The Kingdom of Logres
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Logres is the kingdom of lowland Britain, encompassing about half of the total area of the island and most of the prime land for farming. It is currently (510 A.D.) divided into 15 counties, but it varies a lot depending upon the time period. The realm was named after the legendary king Locrinus, the oldest son of Brutus of Troy.
In the south and east the Saxons of several tribes are taking their opportunity with the lack of British king and are invading several of the border counties. Up north the northern king stems some of the Saxon tide but the northern counties are still having a hard time.
Main article, Political Map of Britain
- First ruler - Locrinus
- 390 - 440: King Constantine the Just
- 440 - 444: King Constans the Child-king
- 444 - 463: King Vortigern the Usurper
- 463 - 466: Interregnum (Hengest)
- 466 - 480: High King Aurelius, the Last Roman
- 480 - 495: King Uther, the King of Warlords
- 495 - 509: Interregnum
- 510 - present: High King Arthur, King of Britain
The kingdom is old. Though the leadership of the ancient tribes lost their dominant political power to Rome, the people clung to their customary ways. The Romans left most tribal traditions and boundaries intact, as long as the peasants paid into the imperial system. When the imperial presence failed, Roman Britain continued briefly before collapsing as the people flocked to the warlords who actually protected them. Each ruler has changed things just a little, adapting ideals intoreality to form the kingdom. Now the kingdom’s Ancient Laws and Customs still hold sway, overlaid with the old Roman tax system, and adapted to support a militarized society run by warlords.
The old land of Logres is said to be named after Locrinus, first amongst the sons of Brutus himself. When Brutus died, the land was split amongst his son, his oldest son took the land he called Logres, the largest and most fertile land.
When the Romans came they conquered all of the lowlands, and when they departed the local tribes were left in command again. Throughout much of the island the local lords became independent kings, but here they continued to cooperate and maintain some unity. The eastern regions, once ruled by Saxons, reverted to their pagan beliefs.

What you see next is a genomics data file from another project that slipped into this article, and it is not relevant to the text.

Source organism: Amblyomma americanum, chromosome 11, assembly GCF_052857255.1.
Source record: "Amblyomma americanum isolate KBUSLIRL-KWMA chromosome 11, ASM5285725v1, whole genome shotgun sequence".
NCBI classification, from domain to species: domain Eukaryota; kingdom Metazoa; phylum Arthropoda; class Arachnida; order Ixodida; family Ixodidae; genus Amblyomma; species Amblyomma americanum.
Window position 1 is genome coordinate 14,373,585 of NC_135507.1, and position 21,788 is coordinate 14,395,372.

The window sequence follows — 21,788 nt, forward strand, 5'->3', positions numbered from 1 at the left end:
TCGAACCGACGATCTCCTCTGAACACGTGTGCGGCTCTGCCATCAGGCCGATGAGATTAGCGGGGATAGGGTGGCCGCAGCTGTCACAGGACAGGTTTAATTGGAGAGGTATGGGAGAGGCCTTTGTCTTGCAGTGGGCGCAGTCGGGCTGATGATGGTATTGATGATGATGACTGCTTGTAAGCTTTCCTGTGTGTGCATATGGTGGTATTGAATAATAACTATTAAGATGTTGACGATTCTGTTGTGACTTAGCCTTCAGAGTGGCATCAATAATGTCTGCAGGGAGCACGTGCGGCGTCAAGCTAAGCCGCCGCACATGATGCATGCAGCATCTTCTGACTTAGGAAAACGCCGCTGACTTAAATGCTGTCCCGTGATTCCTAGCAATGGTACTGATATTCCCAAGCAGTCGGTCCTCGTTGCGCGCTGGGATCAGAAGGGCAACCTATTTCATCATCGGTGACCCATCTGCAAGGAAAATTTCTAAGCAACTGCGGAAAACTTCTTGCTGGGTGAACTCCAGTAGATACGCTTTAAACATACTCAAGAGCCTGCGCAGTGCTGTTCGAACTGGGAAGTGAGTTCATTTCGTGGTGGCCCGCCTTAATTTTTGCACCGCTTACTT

The kingdom has a vast organization to administer. It is not a government, but an extension of the king’s household. Its purpose is to collect the king’s taxes.
Several decades ago King Aurelius Ambrosius divided Logres into defense zones each with a dux militum (L. “leader of soldiers”) charged with fast local defense against raiders. Each duke can call local barons of the dukedom to form an army to repel invaders, but the barons are not his vassals. Thus, a dukedom is a military administrative unit, not a civil one. There were six dukedoms in Uther's time, but in anarchy the title means little.
The kingdom is divided into 24 administrative regions called counties. A county is a contiguous geographic area that is considerable, but variable, in size. A county is not a political unit. It is strictly an administrative territory, and encompasses everything within its borders. Rarely is anyone ever the lord of an entire county, holding just of parts of it, even if he has the title of count.
Each county has a royal castle that is held by the sheriff and used as a treasury, prison, supply storage, and mustering point for the local levy.
Towns have grown up beside each castle to handle subsidiary business, and these sites are usually called County Towns. Many of these have the same name as their territory.
The current counties of Logres:
- Berroc (Britain)
- Clarence (Britain)
- Dorsette (Britain)
- Escavalon (Britain)
- Gentian (Britain)
- Glevum (Britain)
- Huntland (Britain)
- Jagent (Britain)
- Lambor (Britain)
- Linden (Britain)
- Logres (Britain)
- Lonazep (Britain)
- Rydychan (Britain)
- Salisbury (Britain)
- Silchester (Britain)
- Summerland (Britain)
- Tribruit (Britain)
- Wuerensis (Britain)
- Elen of the Hosts
- Magnus Maximus
Forests are special hunting preserves for use by the king and some warlords. Some of them do not have many trees at all, so the term is a legal designation, not a physical description. Almost a quarter of Logres is forest, mostly royal but occasionally private. Within them the animals of the chase — red deer, fallow deer, roe deer, and boar — are protected. No one but the owner of the forest may take these animals; punishment for anyone else is blinding and castration.
Even knights and clerics, who are normally protected from common law, are punished the same way for violations. Foresters, verderers, and other officials are intent upon keeping the Law.